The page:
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Experimental and Applied Acarology

, Volume 74, Issue 2, pp 139–146 | Cite as

Exploring virulence of new and less studied species of Metarhizium spp. from Brazil for two-spotted spider mite control

  • Thiago Castro
  • Jørgen Eilenberg
  • Italo DelaliberaJr.
Article

Abstract

The two-spotted spider mite Tetranychus urticae is an important pest of strawberry crops in Brazil and many other countries. Focus for biocontrol studies involving entomopathogenic fungi has been on three species from the genus Metarhizium: M. anisopliae sensu stricto (s.s.), M. brunneum and M. robertsii. Also, the species Beauveria bassiana has been studied for spider mite control and one isolate (ESALQPL63) is commercially available in Brazil. New and undescribed Metarhizium species have been found recently in Brazil and provide a pool of isolates with potential for biocontrol in Brazil and probably also elsewhere. The mortality of adult females of T. urticae when exposed to four new Brazilian species of Metarhizium was compared to the mortality when exposed to M. anisopliae s.s., M. brunneum, M. pingshaense, M. robertsii and Beauveria bassiana ESALQPL63. Fungal suspensions were sprayed onto mites at 107 conidia/mL with 0.05% Tween 80 in laboratory bio-assays. We measured total mortality and percentage sporulating cadavers 10 days after exposure and calculated median lethal time (LT50). The lowest LT50 (4.0 ± 0.17) was observed for mites treated with Metarhizium sp. Indet. 1 (ESALQ1638), which also performed well with respect to mortality after 10 days and capacity to sporulate from cadavers. Among the other little studied species tested, M. pingshaense (ESALQ3069 and ESALQ3222) and Metarhizium Indet. 2 (ESALQ1476) performed well and were comparable to B. bassiana (ESALQPL63). The new Metarhizium isolates and species thus showed potential for biological control.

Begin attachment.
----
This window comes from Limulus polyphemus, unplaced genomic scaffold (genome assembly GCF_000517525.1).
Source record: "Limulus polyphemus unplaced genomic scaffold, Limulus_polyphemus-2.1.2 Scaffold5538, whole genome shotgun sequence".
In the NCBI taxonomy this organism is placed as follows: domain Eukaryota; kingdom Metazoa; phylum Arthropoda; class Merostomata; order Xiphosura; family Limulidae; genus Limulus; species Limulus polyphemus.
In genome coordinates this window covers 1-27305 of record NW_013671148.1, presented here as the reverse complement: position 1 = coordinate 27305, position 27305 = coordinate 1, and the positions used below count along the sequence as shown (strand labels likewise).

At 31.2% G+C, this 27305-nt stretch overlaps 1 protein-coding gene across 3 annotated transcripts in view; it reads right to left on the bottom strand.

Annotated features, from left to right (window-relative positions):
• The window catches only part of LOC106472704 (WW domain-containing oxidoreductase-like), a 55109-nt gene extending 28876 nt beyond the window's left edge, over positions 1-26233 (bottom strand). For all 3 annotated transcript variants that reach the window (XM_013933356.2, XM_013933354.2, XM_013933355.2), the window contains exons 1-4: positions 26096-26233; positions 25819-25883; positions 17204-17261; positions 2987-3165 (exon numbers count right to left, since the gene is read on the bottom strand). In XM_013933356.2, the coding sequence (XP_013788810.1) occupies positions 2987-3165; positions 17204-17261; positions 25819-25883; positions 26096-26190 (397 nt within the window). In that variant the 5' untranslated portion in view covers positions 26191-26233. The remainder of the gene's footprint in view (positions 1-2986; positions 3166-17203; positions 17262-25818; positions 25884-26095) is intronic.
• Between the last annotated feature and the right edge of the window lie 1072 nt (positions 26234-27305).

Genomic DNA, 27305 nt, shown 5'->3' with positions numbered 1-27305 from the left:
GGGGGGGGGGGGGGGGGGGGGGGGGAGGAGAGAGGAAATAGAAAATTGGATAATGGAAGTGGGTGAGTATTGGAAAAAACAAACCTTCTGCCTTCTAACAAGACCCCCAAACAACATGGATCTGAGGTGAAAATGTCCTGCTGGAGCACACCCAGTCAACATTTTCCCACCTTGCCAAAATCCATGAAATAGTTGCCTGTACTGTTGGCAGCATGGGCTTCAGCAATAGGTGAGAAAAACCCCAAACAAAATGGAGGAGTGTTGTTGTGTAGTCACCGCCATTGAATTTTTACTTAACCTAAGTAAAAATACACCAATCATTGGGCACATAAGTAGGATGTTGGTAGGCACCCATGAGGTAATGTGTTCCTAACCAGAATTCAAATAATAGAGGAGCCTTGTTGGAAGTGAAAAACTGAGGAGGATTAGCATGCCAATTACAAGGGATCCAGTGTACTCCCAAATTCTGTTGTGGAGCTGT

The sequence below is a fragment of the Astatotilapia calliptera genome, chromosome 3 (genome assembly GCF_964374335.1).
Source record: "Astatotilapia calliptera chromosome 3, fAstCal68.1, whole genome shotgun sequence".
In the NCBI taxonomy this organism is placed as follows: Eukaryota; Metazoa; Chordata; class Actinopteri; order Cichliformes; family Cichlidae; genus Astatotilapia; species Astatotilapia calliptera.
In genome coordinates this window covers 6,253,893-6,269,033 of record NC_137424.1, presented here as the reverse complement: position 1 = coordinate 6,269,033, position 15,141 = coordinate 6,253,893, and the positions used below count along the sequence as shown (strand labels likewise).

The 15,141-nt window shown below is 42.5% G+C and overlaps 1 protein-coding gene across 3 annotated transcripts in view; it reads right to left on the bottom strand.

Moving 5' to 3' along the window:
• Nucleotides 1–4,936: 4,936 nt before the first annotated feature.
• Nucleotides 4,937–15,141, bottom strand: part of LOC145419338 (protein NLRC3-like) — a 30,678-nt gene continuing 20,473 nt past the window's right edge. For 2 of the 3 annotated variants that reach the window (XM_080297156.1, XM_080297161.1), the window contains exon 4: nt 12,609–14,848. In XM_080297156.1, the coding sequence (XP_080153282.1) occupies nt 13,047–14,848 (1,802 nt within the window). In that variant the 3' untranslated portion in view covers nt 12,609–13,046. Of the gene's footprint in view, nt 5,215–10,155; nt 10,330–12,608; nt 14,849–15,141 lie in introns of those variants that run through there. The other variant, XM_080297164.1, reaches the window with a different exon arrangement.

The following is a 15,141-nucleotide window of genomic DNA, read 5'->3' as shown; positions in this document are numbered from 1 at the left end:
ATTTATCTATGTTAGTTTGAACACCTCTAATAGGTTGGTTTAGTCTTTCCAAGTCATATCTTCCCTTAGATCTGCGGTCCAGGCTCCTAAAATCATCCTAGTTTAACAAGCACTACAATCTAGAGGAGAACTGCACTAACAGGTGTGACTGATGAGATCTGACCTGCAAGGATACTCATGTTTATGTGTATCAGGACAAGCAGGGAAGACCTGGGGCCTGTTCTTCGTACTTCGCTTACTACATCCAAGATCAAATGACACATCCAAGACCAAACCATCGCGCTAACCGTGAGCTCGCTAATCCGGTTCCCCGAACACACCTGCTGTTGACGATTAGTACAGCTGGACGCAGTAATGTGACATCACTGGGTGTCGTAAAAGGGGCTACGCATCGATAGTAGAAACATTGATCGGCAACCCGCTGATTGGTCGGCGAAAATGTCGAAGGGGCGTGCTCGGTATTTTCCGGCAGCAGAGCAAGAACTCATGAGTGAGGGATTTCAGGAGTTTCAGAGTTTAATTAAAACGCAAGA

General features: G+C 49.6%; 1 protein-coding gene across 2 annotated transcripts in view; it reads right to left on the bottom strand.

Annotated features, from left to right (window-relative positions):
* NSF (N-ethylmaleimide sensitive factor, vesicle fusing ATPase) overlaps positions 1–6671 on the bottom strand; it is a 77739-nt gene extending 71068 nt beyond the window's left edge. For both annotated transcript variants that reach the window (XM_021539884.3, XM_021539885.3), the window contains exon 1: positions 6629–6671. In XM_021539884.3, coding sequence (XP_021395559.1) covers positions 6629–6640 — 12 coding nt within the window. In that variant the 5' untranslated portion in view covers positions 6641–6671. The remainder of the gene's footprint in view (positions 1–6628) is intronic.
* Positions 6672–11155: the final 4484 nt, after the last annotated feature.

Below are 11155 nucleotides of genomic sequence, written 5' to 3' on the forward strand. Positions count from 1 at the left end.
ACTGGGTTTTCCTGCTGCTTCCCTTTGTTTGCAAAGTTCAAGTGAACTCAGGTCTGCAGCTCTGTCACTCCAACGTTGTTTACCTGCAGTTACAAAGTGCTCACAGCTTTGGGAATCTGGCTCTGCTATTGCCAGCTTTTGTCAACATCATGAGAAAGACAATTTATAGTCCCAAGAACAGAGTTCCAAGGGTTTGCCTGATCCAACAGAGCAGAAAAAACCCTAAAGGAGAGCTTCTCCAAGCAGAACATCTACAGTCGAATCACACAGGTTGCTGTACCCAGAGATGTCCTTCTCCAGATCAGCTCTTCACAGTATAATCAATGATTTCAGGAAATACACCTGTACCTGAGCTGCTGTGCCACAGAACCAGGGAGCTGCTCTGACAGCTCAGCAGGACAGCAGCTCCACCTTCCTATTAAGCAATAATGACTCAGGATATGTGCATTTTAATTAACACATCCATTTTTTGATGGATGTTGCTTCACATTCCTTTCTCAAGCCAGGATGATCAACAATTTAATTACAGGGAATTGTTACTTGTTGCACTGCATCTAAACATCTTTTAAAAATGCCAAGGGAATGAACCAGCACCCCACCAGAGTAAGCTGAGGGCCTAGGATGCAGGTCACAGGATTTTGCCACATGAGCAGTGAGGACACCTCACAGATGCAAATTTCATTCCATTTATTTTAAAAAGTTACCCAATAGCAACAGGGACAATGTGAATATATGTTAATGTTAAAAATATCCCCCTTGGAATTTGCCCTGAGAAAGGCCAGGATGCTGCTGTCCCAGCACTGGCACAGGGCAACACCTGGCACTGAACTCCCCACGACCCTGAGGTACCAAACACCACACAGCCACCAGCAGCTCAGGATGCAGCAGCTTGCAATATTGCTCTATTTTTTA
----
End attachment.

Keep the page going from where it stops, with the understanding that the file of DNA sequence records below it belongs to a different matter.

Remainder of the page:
Keywords

Tetranychus urticae Biocontrol Virulence Entomopathogenic fungus 

Notes

Acknowledgements

This research was funded by the Innovation Fund Denmark and The São Paulo Research Foundation (through the Project IMBICONT: ‘Improved biological control for IPM in fruits and berries’, Project Numbers 0603-00486B and 2011/51556-3 respectively). The first author is a recipient of scholarships from the São Paulo Research Foundation (FAPESP, Project Numbers 2013/24430-4 and 2013/10517-0).

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Copyright information

© Springer International Publishing AG, part of Springer Nature 2018

Authors and Affiliations

  1. 1.Department of Entomology and Acarology, ESALQUniversity of São PauloPiracicabaBrazil
  2. 2.Department of Plant and Environmental SciencesUniversity of CopenhagenFrederiksberg CDenmark

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